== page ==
The tiled stoves: types, history, use, advantages and disadvantages

The tiled stove is a special type of stove built usually tiled and refractory material which, like all the stoves, heated by radiation and works in woody biomass.

Internally consists of three major structures: the combustion chamber where the wood is placed and where the combustion takes place, the volume of which is directly proportional to the thermal power of the same; variable section consisting of a coil always in refractory material through which smoke passes resulting from the combustion, a coating majolica tiles.

The smoke enters the coil with a temperature of about 600 ° to get out at a temperature of about 150 ° -120 °. The coil can have two types of development:

 horizontal, in which the plans diminish in height, while abandoning the combustion chamber, and similarly decrease the thickness of the dividers. The top floor finishes in the fireplace. This system requires openings for cleaning floors, otherwise it is necessary to remove the hat and some aspects of the plans for periodic maintenance.

 vertical, in which the size of the vertical channels diminish with the path made by the smoke, and similarly decrease the thickness of the dividers. Openings are not necessary for the cleaning, the interior becomes dirty much less soot and normally falls to the bottom. Via metallic devices can temporarily reduce the flue gas path to facilitate the ignition in the days of low pressure. This technique allows to heat possibly also lower elements of the combustion chamber, such as the benches. The hat of these stoves, for safety reasons, must be lighter. Incorrect use of the stove, with a total premature closure of the air, in particular circumstances, may create flammable gas which sometimes generates a flashback. Therefore, it is prudent to provide a vent upwards, which reduces the damage to the stove and safeguard the unwary user.

The majolica tiles should be perfectly put together and linked by more metal hooks. Inside should be thoroughly covered in clay mixed with sand is not too thin. The drying must be done in a slow and natural that can last for months. Today we are also using special cements, designed for high temperatures, in order to dispel the tiles silicone sealants are used, again for high temperatures and in the colors you want.


The history

It now seems certain that the current tiled stoves are derived directly from the bread ovens, the oldest are found in the 2500 BC These were constituted by a structure of flexible branches twisted and covered with clay in a tunnel shape, with the opening closed by a stone slab. In time this construction technique has evolved, but still today you can find models that, in addition to being used for heating, can be used as oven or as food warmers.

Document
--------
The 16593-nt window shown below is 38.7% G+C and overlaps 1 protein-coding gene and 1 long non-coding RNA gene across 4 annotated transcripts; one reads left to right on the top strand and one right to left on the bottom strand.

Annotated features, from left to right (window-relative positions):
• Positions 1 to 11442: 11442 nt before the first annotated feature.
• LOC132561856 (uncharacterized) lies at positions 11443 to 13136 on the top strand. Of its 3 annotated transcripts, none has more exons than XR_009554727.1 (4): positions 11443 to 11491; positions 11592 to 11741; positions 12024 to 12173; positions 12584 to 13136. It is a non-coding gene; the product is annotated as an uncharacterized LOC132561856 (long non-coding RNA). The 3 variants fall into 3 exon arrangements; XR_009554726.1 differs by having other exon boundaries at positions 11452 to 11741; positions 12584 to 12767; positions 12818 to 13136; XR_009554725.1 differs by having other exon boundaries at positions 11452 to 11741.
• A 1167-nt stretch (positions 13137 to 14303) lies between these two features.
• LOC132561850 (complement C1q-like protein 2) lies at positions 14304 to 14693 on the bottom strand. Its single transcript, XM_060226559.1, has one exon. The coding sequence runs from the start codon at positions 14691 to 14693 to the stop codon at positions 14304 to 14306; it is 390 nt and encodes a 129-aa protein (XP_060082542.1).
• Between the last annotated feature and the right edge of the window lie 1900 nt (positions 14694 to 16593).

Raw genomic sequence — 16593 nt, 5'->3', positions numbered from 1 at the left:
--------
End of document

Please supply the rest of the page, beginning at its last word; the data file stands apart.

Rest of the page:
In Volkskunstmuseum of Innsbruck you can find a reconstruction of an ancient rustic stove of the sixteenth century from Oberrasen in Val Pusteria.

For the construction of stoves over the clay was used steatite, which still use some editors of South Tyrol, especially in curved areas around the muzzle. This rock, in addition to being particularly workable, has excellent resistance to high temperatures.

With the emergence and spread of tiled stoves began to acquire the current morphology. The first radiant panels were integrated into the structure of pots of clay. By the time the shapes of pots changed from cylindrical to a more square which allowed to reduce the spaces in clay and increase the radiant stove. Persisted always very pronounced concave shape to increase the surface. Already in the Gothic period outside the stoves were completely tiled, for aesthetic reasons the concave shape was reduced and replaced by reasons and pinnacles typical of the style of the time.


These stoves are built to a slow-burning, so they should never fired with a lot of wood because it would generate a small bonfire, leading to a rapid expansion with secure cracks in critical areas, and the deformation of the metal devices used to assist in starting the days of low pressure. The stoves large require two or three days to get in temperature. The first heating season, it must be modest and gradually increased until it reaches normal operating conditions. If the chimney is not optimal, it is recommended to choose a day of high pressure with temperatures well below the internal temperature of the premises. For example, early in the morning of a sunny day. This is because the natural flow of hot air coming out of the room by the fireplace flue gas helps a lot colder than usual to get out properly.

The wood must be absolutely dry, for security would be better not to use the wood purchased in the same year. The burning of green wood creates a glassy layer of soot, thicker with the move away from the combustion chamber, which isolates the perimeters greatly reducing the heating of the premises. The continued storage of vitrified soot resulting from the use of green wood in most seasons can lead to the narrowing of the connection between the stove and the chimney, which will seriously affect the operation and safety. To remove the glass layer is necessary mechanical action decided, before fighting to break the glass layer and after scratching with a wire brush or spatula. You will need to remove the cap of the stove, and also inspect the lower floors of the horizontal coil heaters. If the glass surface is also found in lower floors will have to remove part of the horizontal dividers. Before the next time you turn the clay used to seal the restoration must be dried properly.



Translated via software



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